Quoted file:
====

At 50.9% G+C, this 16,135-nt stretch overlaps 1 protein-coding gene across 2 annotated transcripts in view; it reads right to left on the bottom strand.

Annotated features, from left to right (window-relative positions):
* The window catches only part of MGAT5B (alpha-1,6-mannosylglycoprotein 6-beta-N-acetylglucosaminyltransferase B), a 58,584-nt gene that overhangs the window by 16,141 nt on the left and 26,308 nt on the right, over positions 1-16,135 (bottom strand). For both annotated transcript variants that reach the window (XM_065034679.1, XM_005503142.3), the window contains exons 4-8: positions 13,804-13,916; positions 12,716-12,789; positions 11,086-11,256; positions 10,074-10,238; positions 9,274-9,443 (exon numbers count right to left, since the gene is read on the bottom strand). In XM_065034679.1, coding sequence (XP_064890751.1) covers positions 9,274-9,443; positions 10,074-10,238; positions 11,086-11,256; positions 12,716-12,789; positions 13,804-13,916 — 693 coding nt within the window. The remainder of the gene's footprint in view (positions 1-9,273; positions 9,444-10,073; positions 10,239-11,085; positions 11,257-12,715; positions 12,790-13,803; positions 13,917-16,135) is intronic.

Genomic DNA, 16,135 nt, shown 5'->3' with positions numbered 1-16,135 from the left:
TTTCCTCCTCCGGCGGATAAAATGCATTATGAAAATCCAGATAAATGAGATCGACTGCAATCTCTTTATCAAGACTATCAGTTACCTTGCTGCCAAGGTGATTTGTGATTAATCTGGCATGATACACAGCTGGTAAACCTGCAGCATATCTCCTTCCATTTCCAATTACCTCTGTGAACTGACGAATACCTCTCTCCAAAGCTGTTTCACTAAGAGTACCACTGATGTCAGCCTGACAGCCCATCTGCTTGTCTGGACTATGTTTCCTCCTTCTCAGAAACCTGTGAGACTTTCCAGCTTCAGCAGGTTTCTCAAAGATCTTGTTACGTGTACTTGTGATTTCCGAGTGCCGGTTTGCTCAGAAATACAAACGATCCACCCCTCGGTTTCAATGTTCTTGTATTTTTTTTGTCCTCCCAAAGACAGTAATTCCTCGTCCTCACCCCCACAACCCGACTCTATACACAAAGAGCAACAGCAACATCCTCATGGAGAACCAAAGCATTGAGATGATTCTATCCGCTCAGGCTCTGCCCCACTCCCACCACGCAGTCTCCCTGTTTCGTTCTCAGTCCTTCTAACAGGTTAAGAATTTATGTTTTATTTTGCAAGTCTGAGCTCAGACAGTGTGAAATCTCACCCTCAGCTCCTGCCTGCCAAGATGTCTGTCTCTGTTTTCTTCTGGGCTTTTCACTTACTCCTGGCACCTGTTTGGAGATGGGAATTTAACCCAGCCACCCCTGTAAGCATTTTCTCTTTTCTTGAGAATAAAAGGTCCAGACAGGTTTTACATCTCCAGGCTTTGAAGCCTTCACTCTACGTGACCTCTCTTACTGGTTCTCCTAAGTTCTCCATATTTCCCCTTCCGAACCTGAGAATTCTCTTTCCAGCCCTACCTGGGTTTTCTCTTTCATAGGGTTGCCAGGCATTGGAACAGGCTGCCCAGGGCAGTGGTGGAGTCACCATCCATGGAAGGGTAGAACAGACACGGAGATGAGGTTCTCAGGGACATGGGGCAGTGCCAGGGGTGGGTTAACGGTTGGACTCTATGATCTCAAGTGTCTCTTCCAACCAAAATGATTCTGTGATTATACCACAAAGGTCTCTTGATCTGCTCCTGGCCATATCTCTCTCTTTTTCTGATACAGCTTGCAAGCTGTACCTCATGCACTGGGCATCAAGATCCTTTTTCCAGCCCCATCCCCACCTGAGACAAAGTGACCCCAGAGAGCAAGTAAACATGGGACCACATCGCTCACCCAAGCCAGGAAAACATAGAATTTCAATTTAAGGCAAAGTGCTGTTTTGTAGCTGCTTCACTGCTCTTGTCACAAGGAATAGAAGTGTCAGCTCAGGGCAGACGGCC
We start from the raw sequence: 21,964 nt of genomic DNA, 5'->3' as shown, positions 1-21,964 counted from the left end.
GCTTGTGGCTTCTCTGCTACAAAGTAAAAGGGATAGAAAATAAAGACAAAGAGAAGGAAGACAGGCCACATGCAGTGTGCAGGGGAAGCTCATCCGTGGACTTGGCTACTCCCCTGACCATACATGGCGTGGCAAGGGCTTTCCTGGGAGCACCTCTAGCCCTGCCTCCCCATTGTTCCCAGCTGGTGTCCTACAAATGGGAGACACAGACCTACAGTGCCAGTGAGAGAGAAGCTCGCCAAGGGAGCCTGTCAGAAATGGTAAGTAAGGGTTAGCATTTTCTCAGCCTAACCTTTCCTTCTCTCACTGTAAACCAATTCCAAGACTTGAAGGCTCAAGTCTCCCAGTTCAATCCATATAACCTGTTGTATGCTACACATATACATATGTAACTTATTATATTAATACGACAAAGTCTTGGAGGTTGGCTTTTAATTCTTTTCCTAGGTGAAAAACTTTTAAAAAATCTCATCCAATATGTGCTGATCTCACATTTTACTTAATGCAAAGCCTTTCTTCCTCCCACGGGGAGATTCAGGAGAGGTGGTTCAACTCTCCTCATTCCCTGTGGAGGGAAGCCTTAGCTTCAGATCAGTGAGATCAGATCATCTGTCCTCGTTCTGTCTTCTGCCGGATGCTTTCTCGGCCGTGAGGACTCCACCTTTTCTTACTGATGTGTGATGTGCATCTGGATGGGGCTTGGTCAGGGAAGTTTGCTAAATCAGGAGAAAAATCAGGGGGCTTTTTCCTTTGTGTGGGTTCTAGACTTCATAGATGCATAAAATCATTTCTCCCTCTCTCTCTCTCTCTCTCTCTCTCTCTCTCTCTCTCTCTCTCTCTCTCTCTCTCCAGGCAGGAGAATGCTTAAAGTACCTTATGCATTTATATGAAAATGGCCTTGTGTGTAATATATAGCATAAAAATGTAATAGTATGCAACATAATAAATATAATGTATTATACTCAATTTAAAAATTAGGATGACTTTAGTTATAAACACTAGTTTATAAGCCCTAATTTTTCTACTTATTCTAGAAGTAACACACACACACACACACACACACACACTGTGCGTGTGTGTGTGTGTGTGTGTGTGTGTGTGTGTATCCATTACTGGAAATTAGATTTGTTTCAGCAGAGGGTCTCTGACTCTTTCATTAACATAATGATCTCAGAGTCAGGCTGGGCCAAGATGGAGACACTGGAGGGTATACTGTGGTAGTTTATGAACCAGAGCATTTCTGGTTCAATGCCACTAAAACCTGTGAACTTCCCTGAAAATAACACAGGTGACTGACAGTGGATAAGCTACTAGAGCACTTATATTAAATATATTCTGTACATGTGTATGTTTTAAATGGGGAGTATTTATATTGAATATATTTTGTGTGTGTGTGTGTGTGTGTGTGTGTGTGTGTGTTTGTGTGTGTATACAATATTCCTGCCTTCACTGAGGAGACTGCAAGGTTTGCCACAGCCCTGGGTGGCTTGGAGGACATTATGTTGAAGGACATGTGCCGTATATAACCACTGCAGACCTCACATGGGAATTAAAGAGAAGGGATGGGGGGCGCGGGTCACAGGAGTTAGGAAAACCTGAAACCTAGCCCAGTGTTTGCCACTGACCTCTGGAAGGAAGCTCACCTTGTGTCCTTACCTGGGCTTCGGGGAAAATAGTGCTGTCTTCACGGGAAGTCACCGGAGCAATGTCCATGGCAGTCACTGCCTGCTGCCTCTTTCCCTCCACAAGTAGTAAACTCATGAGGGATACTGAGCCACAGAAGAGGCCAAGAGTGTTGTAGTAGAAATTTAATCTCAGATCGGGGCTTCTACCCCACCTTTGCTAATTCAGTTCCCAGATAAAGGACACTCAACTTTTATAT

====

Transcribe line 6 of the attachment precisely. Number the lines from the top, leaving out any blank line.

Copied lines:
We start from the raw sequence: 21,964 nt of genomic DNA, 5'->3' as shown, positions 1-21,964 counted from the left end.